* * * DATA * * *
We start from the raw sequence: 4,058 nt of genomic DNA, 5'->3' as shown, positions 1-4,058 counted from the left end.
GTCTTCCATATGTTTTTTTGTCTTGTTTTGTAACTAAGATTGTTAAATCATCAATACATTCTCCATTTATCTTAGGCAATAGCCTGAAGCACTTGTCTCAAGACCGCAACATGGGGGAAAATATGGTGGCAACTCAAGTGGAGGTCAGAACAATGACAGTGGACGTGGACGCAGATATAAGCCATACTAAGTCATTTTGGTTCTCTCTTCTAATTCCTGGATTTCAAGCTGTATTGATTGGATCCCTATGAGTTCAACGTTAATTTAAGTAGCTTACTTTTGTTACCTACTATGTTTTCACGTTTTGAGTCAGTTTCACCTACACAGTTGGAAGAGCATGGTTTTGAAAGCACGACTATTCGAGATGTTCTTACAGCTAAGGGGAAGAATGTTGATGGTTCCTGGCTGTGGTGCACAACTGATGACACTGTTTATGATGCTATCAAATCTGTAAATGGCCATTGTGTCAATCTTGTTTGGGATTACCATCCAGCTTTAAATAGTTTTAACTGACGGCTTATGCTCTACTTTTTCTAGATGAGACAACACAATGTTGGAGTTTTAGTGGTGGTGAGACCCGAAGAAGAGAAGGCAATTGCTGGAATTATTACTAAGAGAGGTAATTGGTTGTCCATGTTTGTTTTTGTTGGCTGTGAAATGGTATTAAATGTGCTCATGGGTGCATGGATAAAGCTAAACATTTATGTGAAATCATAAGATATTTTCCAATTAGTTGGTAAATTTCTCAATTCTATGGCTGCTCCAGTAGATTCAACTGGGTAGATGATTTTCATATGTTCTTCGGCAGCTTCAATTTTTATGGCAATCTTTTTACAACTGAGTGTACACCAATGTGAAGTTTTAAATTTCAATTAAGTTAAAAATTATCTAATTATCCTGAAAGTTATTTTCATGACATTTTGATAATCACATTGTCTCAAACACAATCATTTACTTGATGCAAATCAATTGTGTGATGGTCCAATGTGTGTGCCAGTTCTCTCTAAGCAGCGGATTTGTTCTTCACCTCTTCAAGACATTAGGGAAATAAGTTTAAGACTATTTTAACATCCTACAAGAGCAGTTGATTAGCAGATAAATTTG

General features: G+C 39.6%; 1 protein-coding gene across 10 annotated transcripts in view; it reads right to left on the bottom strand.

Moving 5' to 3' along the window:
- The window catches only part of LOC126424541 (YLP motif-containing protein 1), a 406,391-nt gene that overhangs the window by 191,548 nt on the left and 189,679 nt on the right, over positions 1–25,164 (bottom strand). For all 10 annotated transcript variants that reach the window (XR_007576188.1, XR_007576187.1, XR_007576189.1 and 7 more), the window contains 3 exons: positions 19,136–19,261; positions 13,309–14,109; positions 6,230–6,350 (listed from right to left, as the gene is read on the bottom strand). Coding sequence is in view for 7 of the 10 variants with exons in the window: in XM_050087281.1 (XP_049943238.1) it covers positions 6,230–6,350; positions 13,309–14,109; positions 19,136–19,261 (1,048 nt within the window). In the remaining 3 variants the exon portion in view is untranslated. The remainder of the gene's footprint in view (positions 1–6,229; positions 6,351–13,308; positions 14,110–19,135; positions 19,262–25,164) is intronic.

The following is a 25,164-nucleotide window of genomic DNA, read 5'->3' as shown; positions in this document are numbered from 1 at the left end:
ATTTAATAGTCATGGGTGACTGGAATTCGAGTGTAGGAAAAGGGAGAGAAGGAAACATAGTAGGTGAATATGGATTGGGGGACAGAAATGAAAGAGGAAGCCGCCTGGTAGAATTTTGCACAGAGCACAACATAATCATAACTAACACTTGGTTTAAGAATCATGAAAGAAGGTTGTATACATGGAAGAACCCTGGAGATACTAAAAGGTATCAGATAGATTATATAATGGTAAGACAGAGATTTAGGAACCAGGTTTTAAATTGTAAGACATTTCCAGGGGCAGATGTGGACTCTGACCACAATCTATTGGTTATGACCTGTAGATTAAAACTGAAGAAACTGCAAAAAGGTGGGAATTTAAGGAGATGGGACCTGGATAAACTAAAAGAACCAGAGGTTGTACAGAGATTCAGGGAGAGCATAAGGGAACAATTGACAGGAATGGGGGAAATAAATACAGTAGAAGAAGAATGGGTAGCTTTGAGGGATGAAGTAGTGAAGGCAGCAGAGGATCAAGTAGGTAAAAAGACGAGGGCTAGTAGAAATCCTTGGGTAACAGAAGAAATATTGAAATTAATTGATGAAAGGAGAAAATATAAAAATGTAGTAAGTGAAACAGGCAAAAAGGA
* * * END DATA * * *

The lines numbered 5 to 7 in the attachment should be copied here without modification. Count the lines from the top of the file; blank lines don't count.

- The window catches only part of LOC126424541 (YLP motif-containing protein 1), a 406,391-nt gene that overhangs the window by 191,548 nt on the left and 189,679 nt on the right, over positions 1–25,164 (bottom strand). For all 10 annotated transcript variants that reach the window (XR_007576188.1, XR_007576187.1, XR_007576189.1 and 7 more), the window contains 3 exons: positions 19,136–19,261; positions 13,309–14,109; positions 6,230–6,350 (listed from right to left, as the gene is read on the bottom strand). Coding sequence is in view for 7 of the 10 variants with exons in the window: in XM_050087281.1 (XP_049943238.1) it covers positions 6,230–6,350; positions 13,309–14,109; positions 19,136–19,261 (1,048 nt within the window). In the remaining 3 variants the exon portion in view is untranslated. The remainder of the gene's footprint in view (positions 1–6,229; positions 6,351–13,308; positions 14,110–19,135; positions 19,262–25,164) is intronic.

The following is a 25,164-nucleotide window of genomic DNA, read 5'->3' as shown; positions in this document are numbered from 1 at the left end:
ATTTAATAGTCATGGGTGACTGGAATTCGAGTGTAGGAAAAGGGAGAGAAGGAAACATAGTAGGTGAATATGGATTGGGGGACAGAAATGAAAGAGGAAGCCGCCTGGTAGAATTTTGCACAGAGCACAACATAATCATAACTAACACTTGGTTTAAGAATCATGAAAGAAGGTTGTATACATGGAAGAACCCTGGAGATACTAAAAGGTATCAGATAGATTATATAATGGTAAGACAGAGATTTAGGAACCAGGTTTTAAATTGTAAGACATTTCCAGGGGCAGATGTGGACTCTGACCACAATCTATTGGTTATGACCTGTAGATTAAAACTGAAGAAACTGCAAAAAGGTGGGAATTTAAGGAGATGGGACCTGGATAAACTAAAAGAACCAGAGGTTGTACAGAGATTCAGGGAGAGCATAAGGGAACAATTGACAGGAATGGGGGAAATAAATACAGTAGAAGAAGAATGGGTAGCTTTGAGGGATGAAGTAGTGAAGGCAGCAGAGGATCAAGTAGGTAAAAAGACGAGGGCTAGTAGAAATCCTTGGGTAACAGAAGAAATATTGAAATTAATTGATGAAAGGAGAAAATATAAAAATGTAGTAAGTGAAACAGGCAAAAAGGA